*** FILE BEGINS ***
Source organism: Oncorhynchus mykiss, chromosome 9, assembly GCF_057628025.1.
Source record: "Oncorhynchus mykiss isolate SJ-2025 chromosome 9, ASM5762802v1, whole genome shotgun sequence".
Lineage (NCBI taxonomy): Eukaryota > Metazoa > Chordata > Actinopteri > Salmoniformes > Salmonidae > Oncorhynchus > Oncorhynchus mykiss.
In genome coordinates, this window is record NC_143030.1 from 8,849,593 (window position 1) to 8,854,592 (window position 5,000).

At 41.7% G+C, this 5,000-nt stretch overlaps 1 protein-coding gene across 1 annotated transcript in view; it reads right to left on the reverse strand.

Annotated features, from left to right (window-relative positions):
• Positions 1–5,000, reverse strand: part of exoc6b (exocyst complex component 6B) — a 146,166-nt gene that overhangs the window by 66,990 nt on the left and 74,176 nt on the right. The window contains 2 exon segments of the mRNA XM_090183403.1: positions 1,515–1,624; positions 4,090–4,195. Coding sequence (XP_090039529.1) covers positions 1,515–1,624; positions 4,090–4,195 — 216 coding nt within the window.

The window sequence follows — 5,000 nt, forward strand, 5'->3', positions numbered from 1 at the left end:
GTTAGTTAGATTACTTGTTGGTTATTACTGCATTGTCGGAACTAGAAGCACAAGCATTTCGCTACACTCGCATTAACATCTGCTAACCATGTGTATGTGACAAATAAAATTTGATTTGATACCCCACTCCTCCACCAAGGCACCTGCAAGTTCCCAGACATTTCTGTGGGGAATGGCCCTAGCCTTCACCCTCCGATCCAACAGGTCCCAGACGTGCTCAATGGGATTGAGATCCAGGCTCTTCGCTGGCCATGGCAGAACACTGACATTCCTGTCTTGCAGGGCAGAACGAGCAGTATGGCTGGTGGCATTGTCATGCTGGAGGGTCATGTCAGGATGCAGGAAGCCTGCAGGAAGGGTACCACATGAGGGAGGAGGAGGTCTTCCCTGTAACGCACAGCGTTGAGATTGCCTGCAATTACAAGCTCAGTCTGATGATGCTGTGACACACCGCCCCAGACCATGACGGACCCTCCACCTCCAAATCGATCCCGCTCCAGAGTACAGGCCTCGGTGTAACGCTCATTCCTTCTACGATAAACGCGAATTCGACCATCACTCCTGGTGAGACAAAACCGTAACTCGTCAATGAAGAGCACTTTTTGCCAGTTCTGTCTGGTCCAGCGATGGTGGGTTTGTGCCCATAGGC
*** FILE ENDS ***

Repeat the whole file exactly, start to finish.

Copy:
Source organism: Oncorhynchus mykiss, chromosome 9, assembly GCF_057628025.1.
Source record: "Oncorhynchus mykiss isolate SJ-2025 chromosome 9, ASM5762802v1, whole genome shotgun sequence".
Lineage (NCBI taxonomy): Eukaryota > Metazoa > Chordata > Actinopteri > Salmoniformes > Salmonidae > Oncorhynchus > Oncorhynchus mykiss.
In genome coordinates, this window is record NC_143030.1 from 8,849,593 (window position 1) to 8,854,592 (window position 5,000).

At 41.7% G+C, this 5,000-nt stretch overlaps 1 protein-coding gene across 1 annotated transcript in view; it reads right to left on the reverse strand.

Annotated features, from left to right (window-relative positions):
• Positions 1–5,000, reverse strand: part of exoc6b (exocyst complex component 6B) — a 146,166-nt gene that overhangs the window by 66,990 nt on the left and 74,176 nt on the right. The window contains 2 exon segments of the mRNA XM_090183403.1: positions 1,515–1,624; positions 4,090–4,195. Coding sequence (XP_090039529.1) covers positions 1,515–1,624; positions 4,090–4,195 — 216 coding nt within the window.

The window sequence follows — 5,000 nt, forward strand, 5'->3', positions numbered from 1 at the left end:
GTTAGTTAGATTACTTGTTGGTTATTACTGCATTGTCGGAACTAGAAGCACAAGCATTTCGCTACACTCGCATTAACATCTGCTAACCATGTGTATGTGACAAATAAAATTTGATTTGATACCCCACTCCTCCACCAAGGCACCTGCAAGTTCCCAGACATTTCTGTGGGGAATGGCCCTAGCCTTCACCCTCCGATCCAACAGGTCCCAGACGTGCTCAATGGGATTGAGATCCAGGCTCTTCGCTGGCCATGGCAGAACACTGACATTCCTGTCTTGCAGGGCAGAACGAGCAGTATGGCTGGTGGCATTGTCATGCTGGAGGGTCATGTCAGGATGCAGGAAGCCTGCAGGAAGGGTACCACATGAGGGAGGAGGAGGTCTTCCCTGTAACGCACAGCGTTGAGATTGCCTGCAATTACAAGCTCAGTCTGATGATGCTGTGACACACCGCCCCAGACCATGACGGACCCTCCACCTCCAAATCGATCCCGCTCCAGAGTACAGGCCTCGGTGTAACGCTCATTCCTTCTACGATAAACGCGAATTCGACCATCACTCCTGGTGAGACAAAACCGTAACTCGTCAATGAAGAGCACTTTTTGCCAGTTCTGTCTGGTCCAGCGATGGTGGGTTTGTGCCCATAGGC